ISSVAInternational Society for the Study of Vascular Anomalies (Boston, MA)
Copyright 1988-2018, All rights reserved.
References in periodicals archive ?
The ISSVA classification is useful for identifying clinical landmarks, because some of the entities are associated with skin lesions, as is the case for hereditary hemorrhagic telangiectasia, Klippel-Trenaunay-Weber syndrome, Parkes-Weber syndrome, while other entities do not include lesions of the skin, for example angiodysplasia and arteriovenous malformations (Lowe et al 2012).
Vascular lesions were histopathologically classified according to ISSVA classification into two major categories which included vascular tumours and malformations.
Histopathological assessment was done according to ISSVA classification.
ISSVA classification system divides vascular anomalies into two categories namely vascular tumours and malformations.
The formation of ISSVA in 1992 formalized a biennial international workshop on vascular anomalies started by Drs.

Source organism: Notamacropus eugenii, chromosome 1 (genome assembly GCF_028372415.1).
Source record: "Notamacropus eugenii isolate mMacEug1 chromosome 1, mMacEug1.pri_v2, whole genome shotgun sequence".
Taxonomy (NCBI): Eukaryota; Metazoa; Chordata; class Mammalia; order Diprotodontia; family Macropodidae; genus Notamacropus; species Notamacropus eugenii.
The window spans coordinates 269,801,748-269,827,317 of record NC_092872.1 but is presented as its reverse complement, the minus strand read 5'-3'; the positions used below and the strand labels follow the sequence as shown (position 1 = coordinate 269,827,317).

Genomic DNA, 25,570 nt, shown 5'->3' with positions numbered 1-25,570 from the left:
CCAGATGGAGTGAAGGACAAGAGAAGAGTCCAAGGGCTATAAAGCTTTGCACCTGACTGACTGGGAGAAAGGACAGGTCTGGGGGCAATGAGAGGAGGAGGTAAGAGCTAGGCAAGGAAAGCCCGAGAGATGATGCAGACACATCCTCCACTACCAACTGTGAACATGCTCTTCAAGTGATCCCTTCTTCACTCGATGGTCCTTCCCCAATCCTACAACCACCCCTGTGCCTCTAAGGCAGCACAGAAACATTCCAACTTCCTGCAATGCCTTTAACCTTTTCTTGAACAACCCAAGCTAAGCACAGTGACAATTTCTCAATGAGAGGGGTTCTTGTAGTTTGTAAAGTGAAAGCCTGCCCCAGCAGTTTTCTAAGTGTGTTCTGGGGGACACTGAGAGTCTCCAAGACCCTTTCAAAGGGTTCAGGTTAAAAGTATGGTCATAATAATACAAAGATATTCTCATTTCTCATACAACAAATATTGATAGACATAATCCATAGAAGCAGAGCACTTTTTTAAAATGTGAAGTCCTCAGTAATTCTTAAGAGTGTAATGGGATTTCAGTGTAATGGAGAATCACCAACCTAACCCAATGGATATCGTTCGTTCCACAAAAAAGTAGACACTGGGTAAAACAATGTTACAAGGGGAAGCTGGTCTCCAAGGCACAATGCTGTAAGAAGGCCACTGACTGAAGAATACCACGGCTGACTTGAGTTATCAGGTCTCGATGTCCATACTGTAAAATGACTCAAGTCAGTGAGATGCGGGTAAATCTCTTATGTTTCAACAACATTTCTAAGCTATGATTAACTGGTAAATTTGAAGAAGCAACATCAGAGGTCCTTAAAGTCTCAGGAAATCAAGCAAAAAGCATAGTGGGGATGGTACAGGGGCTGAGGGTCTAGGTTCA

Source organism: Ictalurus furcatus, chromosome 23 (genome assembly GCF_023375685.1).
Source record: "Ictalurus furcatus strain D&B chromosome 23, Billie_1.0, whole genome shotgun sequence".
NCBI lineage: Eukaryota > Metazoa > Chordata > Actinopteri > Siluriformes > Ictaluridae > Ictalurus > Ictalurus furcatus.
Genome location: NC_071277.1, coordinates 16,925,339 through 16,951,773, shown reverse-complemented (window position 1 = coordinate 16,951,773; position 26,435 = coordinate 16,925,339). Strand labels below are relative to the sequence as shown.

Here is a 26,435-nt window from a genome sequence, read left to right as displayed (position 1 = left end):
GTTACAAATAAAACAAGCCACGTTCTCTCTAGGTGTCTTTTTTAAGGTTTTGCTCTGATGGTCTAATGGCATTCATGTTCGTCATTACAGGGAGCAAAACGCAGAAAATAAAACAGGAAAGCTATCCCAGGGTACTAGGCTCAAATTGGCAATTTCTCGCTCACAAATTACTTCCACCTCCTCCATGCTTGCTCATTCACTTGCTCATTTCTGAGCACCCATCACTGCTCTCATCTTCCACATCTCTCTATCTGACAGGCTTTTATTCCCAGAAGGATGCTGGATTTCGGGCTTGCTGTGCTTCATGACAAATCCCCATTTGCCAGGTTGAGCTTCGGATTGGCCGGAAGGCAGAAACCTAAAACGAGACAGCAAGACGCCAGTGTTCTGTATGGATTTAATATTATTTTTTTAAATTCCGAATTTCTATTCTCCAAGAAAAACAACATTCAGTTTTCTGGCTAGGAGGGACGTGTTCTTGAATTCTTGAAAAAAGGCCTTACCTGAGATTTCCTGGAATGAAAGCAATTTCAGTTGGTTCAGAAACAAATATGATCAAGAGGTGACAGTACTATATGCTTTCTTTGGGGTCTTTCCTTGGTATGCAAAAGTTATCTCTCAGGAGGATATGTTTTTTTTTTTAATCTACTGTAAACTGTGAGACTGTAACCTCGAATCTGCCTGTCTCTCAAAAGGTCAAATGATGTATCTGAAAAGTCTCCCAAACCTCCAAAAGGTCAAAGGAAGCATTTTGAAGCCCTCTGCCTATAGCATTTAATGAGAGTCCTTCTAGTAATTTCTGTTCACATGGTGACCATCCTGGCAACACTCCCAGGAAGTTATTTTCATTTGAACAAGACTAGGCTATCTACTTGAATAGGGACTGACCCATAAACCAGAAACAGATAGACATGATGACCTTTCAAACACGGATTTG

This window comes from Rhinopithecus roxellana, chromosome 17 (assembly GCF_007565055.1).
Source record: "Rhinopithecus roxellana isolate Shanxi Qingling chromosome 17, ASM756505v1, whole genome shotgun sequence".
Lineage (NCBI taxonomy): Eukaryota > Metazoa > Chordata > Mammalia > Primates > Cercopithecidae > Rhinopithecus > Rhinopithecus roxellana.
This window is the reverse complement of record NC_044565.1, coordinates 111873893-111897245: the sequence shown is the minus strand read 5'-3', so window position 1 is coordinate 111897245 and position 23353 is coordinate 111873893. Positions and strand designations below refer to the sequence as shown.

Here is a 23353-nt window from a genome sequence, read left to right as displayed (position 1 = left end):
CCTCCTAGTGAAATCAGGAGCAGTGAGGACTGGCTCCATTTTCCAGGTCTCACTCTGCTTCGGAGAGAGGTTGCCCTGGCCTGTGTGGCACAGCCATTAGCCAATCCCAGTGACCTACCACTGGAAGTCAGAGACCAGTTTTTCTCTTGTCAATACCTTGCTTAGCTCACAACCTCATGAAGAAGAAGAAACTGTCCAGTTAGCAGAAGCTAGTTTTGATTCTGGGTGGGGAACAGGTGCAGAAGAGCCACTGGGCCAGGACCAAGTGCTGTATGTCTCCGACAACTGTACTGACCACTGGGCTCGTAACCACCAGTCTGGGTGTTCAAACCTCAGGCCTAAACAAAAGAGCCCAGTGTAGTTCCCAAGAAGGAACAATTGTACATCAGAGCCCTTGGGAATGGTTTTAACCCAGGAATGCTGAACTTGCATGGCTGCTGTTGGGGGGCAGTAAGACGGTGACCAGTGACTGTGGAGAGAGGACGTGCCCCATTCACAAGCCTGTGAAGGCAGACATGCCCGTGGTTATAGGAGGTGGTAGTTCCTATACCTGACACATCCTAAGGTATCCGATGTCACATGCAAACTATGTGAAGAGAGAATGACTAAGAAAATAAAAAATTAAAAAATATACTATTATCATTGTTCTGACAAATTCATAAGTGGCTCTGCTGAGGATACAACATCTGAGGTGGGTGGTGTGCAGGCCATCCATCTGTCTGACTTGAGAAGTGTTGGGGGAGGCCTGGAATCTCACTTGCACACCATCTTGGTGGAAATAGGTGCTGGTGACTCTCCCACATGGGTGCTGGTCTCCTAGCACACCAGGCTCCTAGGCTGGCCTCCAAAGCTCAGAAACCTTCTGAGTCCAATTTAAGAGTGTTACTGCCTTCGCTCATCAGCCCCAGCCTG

It is hoped that the utilization of archaic and inaccurate terminology will decline with improved understanding of the fundamental differences between the various vascular anomalies and with more widespread familiarity with the ISSVA classification scheme.
The classification scheme in widespread use today was updated in 2014 by ISSVA, and is based on John Mulliken's critical work clarifying the biologic basis of these diseases and broadly dividing them into vascular tumors and vascular malformations.
Table 1.2014 ISSVA Classification of Vascular Malformations Simple Capillary, Venous, Lymphatic, Arteriovenous* , Arteriovenous Fistula* Combined Any combination of simple malformations (eg.